In certain embodiments, the at least one optical coupler 20 comprises a 1×2 optical coupler with three ports or a 2×2 optical coupler with four ports. For example, certain embodiments utilize a 3-dB optical coupler. The at least one optical coupler 20 of certain embodiments splits the first optical signal 30 into the second optical signal 40 and the third optical signal 50. For example, in certain embodiments, the at least one optical coupler 20 directs 50% of the first optical signal 30 to the second optical port 24 as the second optical signal 40 and directs 50% of the first optical signal 30 to the third optical port 26 as the third optical signal 50. In certain embodiments, the at least one optical coupler 20 comprises an optical circulator, an optical splitter, or other optical components. In certain other embodiments, free-space coupling can be used and the at least one optical coupler 20 comprises a partially transmitting mirror. Other types of optical couplers 20 are also compatible with certain embodiments described herein.
In certain embodiments, the first optical signal 30 is generated by a light source (not shown). Examples of light sources compatible with certain embodiments described herein include, but are not limited to, laser sources. In certain embodiments, the light generated by the light source has a linewidth significantly smaller than the width of the resonances of the CROW. In certain embodiments in which the at least a portion of the second optical signal 40 and the at least a portion of the third optical signal 50 are combined by the at least one optical coupler 20, the resultant optical signal is transmitted to an optical detector (not shown). Examples of optical detectors compatible with certain embodiments described herein include, but are not limited to, photodiodes.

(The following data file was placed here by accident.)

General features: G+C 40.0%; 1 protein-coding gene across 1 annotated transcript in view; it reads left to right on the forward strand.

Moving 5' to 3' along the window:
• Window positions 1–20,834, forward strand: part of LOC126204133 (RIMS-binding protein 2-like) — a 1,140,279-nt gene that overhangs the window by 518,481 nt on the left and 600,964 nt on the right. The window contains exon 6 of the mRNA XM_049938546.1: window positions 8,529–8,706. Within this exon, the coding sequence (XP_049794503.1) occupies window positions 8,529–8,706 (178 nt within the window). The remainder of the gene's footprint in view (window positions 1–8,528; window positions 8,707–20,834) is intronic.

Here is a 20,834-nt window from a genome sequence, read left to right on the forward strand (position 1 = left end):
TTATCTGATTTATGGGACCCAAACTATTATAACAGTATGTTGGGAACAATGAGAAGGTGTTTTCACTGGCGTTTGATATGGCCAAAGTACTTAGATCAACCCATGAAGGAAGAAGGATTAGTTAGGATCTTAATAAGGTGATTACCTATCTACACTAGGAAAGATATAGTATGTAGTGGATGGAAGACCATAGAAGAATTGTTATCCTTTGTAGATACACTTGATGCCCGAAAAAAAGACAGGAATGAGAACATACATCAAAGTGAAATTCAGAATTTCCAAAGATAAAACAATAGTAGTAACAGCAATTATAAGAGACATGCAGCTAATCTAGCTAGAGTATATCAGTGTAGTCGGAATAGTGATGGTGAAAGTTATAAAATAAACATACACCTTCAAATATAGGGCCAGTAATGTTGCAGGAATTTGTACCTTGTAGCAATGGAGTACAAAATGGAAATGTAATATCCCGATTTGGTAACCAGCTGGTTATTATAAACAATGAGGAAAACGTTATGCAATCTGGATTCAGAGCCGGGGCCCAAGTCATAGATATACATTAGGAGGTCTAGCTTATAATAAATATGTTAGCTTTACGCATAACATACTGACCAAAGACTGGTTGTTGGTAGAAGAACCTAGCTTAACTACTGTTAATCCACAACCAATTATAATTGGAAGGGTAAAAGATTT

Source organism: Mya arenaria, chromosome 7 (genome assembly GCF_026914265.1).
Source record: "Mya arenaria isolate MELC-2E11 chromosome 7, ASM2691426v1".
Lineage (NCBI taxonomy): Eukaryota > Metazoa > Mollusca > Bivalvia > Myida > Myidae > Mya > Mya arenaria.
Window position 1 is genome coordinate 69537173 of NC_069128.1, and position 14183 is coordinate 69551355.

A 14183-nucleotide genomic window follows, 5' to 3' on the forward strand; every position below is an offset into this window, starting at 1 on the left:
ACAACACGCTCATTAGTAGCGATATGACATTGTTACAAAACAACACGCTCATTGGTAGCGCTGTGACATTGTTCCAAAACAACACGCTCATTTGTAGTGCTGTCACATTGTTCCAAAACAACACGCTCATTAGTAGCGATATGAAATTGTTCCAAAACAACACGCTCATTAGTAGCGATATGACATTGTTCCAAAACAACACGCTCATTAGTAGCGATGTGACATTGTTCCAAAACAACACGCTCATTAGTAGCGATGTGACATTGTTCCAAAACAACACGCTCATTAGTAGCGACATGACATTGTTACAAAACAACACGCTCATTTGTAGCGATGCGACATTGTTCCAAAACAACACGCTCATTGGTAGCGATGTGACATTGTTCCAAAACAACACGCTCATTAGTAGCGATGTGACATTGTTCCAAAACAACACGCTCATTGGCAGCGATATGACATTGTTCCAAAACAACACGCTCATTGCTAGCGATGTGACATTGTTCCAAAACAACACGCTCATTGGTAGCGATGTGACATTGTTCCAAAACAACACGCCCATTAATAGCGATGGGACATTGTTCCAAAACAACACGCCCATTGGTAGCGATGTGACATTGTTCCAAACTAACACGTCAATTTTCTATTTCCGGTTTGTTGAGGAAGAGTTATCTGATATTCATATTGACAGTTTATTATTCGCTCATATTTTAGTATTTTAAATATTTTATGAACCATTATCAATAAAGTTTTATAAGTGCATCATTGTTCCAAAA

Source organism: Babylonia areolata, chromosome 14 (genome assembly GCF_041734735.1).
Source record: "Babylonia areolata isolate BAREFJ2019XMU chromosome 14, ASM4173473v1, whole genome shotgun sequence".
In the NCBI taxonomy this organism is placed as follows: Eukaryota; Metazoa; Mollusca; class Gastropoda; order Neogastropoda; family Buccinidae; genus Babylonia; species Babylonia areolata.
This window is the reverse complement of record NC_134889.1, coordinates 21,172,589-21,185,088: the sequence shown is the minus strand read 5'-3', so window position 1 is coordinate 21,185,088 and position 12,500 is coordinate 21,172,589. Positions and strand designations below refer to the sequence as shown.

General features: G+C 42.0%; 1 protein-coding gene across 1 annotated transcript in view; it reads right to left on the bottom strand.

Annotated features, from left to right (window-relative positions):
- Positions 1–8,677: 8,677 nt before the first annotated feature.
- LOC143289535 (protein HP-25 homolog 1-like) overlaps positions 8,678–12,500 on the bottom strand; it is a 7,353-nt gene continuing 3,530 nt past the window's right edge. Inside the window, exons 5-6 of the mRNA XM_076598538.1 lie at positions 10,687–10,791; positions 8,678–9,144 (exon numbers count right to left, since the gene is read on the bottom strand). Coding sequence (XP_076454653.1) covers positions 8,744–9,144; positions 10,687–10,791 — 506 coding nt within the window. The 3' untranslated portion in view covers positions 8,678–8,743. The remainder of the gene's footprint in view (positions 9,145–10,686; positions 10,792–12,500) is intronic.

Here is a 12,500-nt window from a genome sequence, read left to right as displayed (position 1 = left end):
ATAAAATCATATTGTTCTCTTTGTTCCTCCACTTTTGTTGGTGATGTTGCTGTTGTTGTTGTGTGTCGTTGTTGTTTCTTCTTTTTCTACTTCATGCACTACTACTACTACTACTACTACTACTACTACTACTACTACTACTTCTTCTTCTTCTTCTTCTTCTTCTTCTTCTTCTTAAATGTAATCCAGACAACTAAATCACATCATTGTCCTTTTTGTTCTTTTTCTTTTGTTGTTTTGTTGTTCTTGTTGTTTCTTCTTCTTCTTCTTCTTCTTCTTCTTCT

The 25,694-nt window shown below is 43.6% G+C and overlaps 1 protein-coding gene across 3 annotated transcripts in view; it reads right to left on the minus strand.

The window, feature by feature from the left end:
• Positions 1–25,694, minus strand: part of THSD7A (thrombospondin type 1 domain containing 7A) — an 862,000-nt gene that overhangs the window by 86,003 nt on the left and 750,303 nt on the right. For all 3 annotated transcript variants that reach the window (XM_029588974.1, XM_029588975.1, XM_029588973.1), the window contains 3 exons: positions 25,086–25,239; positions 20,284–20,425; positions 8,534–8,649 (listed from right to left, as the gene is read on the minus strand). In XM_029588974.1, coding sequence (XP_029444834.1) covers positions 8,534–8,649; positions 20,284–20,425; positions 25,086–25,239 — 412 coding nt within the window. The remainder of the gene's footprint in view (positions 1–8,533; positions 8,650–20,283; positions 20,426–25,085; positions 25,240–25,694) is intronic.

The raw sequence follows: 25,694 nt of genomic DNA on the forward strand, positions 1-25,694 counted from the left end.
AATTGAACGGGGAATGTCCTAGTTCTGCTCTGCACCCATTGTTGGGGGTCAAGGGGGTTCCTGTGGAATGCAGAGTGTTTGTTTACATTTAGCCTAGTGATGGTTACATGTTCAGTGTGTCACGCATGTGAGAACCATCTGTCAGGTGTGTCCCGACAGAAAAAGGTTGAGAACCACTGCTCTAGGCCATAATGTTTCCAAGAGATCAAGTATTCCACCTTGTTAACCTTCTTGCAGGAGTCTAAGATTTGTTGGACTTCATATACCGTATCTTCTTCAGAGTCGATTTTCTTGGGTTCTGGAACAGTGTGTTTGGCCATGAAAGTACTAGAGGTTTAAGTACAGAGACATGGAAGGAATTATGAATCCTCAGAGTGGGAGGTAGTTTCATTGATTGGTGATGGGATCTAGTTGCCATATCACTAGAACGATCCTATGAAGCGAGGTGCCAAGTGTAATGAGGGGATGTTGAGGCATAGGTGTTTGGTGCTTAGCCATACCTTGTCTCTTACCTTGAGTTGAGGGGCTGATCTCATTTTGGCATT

In certain embodiments, the resonant waveguides 60 comprise at least one ring waveguide which is configured to allow an optical signal to resonate within (e.g., propagate multiple times around) the resonant waveguide 60. In certain other embodiments, the resonant waveguides 60 comprise at least one microresonator. In certain embodiments, the resonant waveguides 60 can be of one or multiple kinds. For example, at least one of the resonant waveguides 60 can be defined in photonic-bandgap planar structures, conventional waveguides defined by well-established methods such as implantation, diffusion, photolithography, etching, etc., in amorphous, crystalline, or ceramic materials such as silica, phosphate, fluoride, or other glasses, in crystals such as silicon, or in dielectrics or metals. In certain embodiments, the resonant waveguides 60 can also comprise microspheres or conventional optical fiber (e.g., single-mode optical fiber). For silica-based microspheres and silica-based optical fibers, the wavelength range of operation can be about 1.5 μm, a range for which the propagation loss through the silica-based material is minimal, and hence the enhancement in sensitivity described above is at a maximum. Examples of low-loss optical ring resonators compatible with certain embodiments described herein include, but are not limited to, CaF2 resonators, which can have sufficiently low loss (see, e.g., I. S. Grudinin et al., “Ultrahigh optical Q factors of crystalline resonators in the linear regime,” Phys. Rev. A 74, 063806 (2006), which is incorporated in its entirety by reference herein).
Similarly to the conventional CROW gyroscopes of
In certain embodiments, each resonant waveguide 60 of the plurality of resonant waveguides 60 is generally planar, and the resonant waveguides 60 of the plurality of resonant waveguides 60 are generally parallel to one another. For example, each resonant waveguide 60 of the plurality of resonant waveguides 60 can define a normal direction generally perpendicular to the resonant waveguide 60, and the resonant waveguides 60 of the plurality of resonant waveguides 60 can be positioned such that the normal directions are generally parallel with one another.